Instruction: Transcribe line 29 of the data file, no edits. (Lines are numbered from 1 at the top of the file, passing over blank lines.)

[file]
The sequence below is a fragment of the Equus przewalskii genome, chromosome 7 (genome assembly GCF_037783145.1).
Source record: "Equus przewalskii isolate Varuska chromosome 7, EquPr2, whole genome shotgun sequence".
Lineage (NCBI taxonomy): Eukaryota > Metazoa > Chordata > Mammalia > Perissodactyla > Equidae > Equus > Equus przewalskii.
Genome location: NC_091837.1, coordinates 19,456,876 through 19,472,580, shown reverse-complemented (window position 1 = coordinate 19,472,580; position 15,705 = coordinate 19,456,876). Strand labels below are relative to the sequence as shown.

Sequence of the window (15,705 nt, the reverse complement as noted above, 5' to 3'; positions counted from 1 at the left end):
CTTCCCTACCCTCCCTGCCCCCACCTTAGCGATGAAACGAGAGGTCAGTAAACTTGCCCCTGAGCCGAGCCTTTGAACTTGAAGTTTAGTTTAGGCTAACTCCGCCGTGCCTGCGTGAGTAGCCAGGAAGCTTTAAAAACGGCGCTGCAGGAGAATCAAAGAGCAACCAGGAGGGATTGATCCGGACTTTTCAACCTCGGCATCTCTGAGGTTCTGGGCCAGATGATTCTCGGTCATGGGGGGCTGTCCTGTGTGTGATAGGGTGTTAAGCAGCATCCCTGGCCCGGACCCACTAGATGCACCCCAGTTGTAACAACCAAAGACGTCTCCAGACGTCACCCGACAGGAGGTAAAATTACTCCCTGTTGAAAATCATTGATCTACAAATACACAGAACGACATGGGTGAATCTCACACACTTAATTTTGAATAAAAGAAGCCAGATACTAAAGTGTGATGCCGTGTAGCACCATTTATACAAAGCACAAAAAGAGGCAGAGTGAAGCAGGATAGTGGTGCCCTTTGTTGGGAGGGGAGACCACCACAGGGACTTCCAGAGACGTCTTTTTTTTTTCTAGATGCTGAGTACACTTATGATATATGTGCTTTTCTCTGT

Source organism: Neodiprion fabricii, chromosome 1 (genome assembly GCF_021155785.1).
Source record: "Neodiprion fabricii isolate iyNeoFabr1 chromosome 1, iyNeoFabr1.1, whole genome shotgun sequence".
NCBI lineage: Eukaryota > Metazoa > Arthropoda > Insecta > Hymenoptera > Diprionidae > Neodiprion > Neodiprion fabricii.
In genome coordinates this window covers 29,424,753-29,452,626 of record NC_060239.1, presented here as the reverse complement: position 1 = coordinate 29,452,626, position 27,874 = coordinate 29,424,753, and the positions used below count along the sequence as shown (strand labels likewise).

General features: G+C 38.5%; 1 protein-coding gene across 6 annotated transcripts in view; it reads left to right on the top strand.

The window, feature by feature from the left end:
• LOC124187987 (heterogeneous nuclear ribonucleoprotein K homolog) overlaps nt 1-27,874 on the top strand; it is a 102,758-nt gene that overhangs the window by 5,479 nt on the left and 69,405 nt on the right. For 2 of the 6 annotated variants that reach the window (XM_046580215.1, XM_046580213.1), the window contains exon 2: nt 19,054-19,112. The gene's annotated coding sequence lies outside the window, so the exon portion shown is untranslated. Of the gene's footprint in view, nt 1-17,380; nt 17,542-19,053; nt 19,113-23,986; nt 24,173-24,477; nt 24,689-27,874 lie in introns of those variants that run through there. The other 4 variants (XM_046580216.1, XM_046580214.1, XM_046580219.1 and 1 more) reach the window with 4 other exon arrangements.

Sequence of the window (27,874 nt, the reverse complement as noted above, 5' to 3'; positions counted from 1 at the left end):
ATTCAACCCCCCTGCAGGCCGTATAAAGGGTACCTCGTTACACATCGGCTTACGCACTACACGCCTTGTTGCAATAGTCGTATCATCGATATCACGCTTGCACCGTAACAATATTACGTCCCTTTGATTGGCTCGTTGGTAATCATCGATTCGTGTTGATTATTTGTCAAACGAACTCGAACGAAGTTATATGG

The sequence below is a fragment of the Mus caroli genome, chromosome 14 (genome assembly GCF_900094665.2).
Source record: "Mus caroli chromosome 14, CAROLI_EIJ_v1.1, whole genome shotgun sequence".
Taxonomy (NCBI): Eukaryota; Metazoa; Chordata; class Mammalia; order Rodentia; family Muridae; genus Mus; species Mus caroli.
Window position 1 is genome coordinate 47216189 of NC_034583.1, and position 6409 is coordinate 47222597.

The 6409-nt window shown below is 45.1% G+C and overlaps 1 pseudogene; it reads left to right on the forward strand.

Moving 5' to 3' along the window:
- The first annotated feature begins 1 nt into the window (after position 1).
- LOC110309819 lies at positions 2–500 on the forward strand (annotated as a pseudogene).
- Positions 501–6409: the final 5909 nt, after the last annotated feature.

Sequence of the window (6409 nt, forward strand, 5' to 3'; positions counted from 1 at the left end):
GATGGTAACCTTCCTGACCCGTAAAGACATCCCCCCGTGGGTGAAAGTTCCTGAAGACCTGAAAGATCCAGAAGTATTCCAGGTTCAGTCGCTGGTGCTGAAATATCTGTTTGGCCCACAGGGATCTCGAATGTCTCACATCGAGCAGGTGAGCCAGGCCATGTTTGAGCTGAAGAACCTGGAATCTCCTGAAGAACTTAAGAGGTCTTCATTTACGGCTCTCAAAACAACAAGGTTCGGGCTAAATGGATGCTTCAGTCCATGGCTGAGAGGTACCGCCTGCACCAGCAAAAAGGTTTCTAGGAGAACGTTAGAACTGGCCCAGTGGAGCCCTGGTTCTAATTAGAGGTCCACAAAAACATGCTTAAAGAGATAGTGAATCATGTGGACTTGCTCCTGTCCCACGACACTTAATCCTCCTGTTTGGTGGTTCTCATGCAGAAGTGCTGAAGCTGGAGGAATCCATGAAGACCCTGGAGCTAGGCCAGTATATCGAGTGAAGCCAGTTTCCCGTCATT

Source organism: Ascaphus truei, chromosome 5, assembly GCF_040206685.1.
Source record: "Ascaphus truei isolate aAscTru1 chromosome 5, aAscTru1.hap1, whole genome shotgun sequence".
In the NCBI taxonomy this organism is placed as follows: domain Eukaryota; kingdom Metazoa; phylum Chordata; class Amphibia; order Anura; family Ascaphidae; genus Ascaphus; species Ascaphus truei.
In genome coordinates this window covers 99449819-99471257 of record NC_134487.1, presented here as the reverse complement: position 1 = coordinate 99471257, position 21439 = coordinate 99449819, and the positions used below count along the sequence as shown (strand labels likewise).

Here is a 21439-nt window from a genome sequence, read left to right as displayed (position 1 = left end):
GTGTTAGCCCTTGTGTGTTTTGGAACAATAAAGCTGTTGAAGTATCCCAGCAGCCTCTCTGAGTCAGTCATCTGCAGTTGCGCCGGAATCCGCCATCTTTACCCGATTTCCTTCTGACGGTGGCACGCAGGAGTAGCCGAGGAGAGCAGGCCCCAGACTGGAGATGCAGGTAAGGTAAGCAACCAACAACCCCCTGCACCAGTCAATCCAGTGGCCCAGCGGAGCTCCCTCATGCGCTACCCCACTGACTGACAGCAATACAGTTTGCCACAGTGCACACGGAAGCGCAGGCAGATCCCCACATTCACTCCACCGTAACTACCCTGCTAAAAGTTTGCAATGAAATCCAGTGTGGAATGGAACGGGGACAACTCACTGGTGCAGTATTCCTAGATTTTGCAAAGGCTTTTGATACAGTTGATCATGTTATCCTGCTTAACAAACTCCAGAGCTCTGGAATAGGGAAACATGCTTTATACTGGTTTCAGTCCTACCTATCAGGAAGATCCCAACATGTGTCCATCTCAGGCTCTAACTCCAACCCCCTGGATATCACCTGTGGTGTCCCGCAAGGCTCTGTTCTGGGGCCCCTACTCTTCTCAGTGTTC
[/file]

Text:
In the NCBI taxonomy this organism is placed as follows: domain Eukaryota; kingdom Metazoa; phylum Chordata; class Amphibia; order Anura; family Ascaphidae; genus Ascaphus; species Ascaphus truei.